Abu Dhabi, UAEFriday 23 October 2020

How Hezbollah is pushing Lebanon to the brink of economic collapse

Lebanese protesters rallied outside the country's Central Bank on May Day. AP Photo
Lebanese protesters rallied outside the country's Central Bank on May Day. AP Photo

The government led by Hassan Diab will not succeed in rescuing the Lebanese economy as long as its touted reforms are tailored to suit the needs of Hezbollah and its regional allies – and as long as the Prime Minister's No 1 priority is to remain in power at any cost. This government is essentially a fig leaf for a coalition of political parties led by Hezbollah, an entity that is loyal to the Iranian regime in Tehran.

The assessment in the Iranian capital today, as I have been told, is that the country's economic problems are continuing to pose a grave threat to the regime's hold over power. It has therefore opted to direct public attention away from its internal challenges in two ways: engage in high-stakes military operations in the region that would compel the US to respond in ways that could potentially cost President Donald Trump his re-election chances this year; and mobilise a regional front in Iraq and Lebanon that is opposed to America.

Lebanon's Prime Minister Hassan Diab may be unpopular but he has the backing of Hezbollah. AFP
Lebanon's Prime Minister Hassan Diab may be unpopular but he has the backing of Hezbollah. AFP

With Hezbollah being an important weapon in its arsenal, Tehran has two objectives that it is determined to achieve in Lebanon. First, it intends to help consolidate Hezbollah’s dominance over the country by overturning its banking system, market economy, political system and the constitution. Second, it hopes to eliminate all possibilities of a popular uprising demanding reform and accountability, as this could not only topple the corrupt ruling class in Beirut but also expose Hezbollah’s power structure to major risks – a red line for Tehran.

It is therefore important for European powers to stop advocating, as they have, for the Diab government to be given time and a chance to prove that it is serious about reforms. This is not a technocratic government, as it claims to be, but a single-shade establishment powered by Hezbollah and its ally the Free Patriotic Movement, which is represented by President Michel Aoun and his son-in-law Gebran Bassil.

It is clear to all sides that there is no way to rescue Lebanon from collapse except through serious negotiations with the IMF, which would unlock external funds conditioned on serious reforms.

Hezbollah has rejected Beirut’s co-operation with the organisation except on its own terms, endorsed by President Aoun and Mr Bassil; the latter is known to hold the keys to Lebanon’s energy sector. In other words, this axis is bent on cherry-picking only that part of the IMF’s advice which suits it, while preventing any scrutiny of the government’s books, especially in the energy sector that has bankrupted the state.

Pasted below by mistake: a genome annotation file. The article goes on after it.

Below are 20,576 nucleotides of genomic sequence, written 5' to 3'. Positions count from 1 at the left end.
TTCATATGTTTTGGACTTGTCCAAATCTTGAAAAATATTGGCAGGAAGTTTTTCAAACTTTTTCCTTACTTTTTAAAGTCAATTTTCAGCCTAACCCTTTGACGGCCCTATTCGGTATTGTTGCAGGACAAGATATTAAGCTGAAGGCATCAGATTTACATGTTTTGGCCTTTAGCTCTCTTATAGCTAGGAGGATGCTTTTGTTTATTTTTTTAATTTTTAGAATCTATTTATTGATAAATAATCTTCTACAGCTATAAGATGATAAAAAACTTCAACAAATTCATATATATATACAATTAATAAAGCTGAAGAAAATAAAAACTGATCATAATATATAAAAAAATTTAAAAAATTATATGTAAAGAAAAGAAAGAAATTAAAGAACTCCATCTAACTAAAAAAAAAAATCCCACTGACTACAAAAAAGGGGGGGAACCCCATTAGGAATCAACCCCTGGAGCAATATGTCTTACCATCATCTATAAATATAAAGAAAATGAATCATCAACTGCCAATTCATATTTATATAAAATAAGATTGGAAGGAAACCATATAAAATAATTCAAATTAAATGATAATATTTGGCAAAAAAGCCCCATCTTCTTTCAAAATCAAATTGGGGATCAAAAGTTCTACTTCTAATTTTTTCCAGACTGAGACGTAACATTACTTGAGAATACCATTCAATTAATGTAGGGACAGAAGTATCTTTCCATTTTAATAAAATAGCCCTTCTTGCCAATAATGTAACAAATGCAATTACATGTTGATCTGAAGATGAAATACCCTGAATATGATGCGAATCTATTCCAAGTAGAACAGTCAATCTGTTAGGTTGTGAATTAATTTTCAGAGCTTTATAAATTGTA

The IMF has so far resisted the government’s pleas, including one for assistance to cope with the coronavirus pandemic; Beirut had hoped that this could pave the way towards securing loans without having to meet previously set conditions. But I have been reliably informed that the IMF’s response was to point to Lebanon’s default on its eurobonds as a reason for it to reject its request.

The key to foreign aid is clear: serious negotiations must be held with the IMF with a proven commitment to comprehensive reforms – not selective adjustments that overlook certain sectors for political reasons.

Meanwhile, even as public anger continues to evidently grow on the streets, most of that focus seems to be directed at the banking sector. It should be stated that banks are not immune from the kind of political deal-making that has brought Lebanon to the brink of economic collapse. It is therefore the right of the citizens to hold accountable the Central Bank and its governor as is currently the case but this suits the Diab government.

First, it helps to deflect public fury away from itself. Second, it feeds into the narrative that Lebanon’s system that is based on constitutional and economic freedoms needs to be overturned. By trying to force a break away from existing financial and banking regulations, Hezbollah hopes to seize dollars from these banks and build for itself a foreign currency war chest that it can use to sponsor its regional battles. This puts the country in a dangerous situation.

Making this crisis worse is the spread of the coronavirus, which has not only claimed lives and livelihoods and destroyed the economy, but also left global powers preoccupied with more pressing priorities in their backyards. Of course, even as Lebanon is left to its own devices, one positive development has come in the form of Germany’s decision last week to put a stop on all Hezbollah activities on its soil and designate it a terrorist organisation.

The Trump administration, while seemingly less focused on Hezbollah than it is on its patrons in Tehran, is planning additional sanctions on Iran in the coming weeks. This move, as I have been told, could prompt Tehran to launch some form of military action as a show of force.

In the coming days and weeks, therefore, the difficulties for both Iran and Lebanon are set to increase. And as we expect an escalation in tensions, the dollar will become an ever more important weapon.

Raghida Dergham is the founder and executive chairwoman of the Beirut Institute

Updated: May 25, 2020 06:22 PM

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